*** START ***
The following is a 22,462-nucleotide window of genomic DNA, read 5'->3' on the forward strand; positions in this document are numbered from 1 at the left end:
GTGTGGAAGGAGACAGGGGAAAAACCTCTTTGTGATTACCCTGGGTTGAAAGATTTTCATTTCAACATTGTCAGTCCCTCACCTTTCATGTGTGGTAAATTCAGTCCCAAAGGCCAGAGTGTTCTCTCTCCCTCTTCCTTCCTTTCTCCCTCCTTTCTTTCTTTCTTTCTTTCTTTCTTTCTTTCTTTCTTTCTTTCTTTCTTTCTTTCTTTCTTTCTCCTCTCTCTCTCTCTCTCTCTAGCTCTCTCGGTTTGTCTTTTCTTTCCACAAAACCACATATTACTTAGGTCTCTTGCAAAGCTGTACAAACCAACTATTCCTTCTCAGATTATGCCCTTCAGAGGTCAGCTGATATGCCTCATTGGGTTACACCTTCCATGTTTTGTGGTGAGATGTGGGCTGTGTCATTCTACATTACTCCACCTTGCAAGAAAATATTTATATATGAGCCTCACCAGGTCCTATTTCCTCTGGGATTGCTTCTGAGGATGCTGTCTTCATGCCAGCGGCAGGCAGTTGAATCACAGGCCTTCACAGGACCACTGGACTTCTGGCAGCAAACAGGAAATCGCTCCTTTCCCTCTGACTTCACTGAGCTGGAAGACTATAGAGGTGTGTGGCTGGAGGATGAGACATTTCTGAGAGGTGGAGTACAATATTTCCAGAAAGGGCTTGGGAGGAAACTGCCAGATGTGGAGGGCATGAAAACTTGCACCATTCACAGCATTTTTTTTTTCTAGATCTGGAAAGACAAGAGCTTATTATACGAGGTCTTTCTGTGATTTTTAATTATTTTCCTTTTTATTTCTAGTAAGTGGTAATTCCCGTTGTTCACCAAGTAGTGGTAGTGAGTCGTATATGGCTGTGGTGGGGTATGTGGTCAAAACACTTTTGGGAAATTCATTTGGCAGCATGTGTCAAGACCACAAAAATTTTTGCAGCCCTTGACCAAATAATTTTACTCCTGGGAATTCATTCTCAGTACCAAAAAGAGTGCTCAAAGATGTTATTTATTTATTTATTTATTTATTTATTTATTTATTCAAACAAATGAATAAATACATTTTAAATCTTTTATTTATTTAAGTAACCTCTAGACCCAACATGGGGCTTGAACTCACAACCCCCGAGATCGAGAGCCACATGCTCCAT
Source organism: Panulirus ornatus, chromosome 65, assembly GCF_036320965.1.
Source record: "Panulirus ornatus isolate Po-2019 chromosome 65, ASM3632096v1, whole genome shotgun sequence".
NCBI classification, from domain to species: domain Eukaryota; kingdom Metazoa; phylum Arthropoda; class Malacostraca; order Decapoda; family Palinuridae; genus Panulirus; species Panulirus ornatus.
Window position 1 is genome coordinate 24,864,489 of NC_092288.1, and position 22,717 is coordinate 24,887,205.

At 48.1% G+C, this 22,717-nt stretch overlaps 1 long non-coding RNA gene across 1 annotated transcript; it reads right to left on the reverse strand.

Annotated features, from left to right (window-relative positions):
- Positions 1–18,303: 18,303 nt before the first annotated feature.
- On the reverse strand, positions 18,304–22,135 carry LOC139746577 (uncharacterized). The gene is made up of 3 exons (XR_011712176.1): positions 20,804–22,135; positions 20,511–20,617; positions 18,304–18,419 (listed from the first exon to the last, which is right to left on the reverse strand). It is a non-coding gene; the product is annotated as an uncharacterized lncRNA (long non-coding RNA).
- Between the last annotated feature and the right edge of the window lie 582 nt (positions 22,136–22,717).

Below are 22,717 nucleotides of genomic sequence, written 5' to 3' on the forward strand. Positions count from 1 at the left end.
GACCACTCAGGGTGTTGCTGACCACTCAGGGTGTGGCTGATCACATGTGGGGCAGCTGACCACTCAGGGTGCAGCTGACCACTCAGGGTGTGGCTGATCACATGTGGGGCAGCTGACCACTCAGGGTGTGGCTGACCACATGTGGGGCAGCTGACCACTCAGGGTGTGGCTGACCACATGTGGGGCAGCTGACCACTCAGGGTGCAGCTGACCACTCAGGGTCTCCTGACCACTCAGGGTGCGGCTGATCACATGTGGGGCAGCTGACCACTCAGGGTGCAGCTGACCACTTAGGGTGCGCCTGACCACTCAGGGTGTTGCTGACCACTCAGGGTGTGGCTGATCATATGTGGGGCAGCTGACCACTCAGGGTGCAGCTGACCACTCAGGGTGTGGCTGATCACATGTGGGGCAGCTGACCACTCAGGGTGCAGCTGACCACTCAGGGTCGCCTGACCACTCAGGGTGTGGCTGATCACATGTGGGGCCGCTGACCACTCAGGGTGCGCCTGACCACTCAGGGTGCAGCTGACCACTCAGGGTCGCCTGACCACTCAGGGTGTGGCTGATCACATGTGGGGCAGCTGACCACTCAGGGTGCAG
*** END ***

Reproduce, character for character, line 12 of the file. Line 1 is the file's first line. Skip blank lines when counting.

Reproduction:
Below are 22,717 nucleotides of genomic sequence, written 5' to 3' on the forward strand. Positions count from 1 at the left end.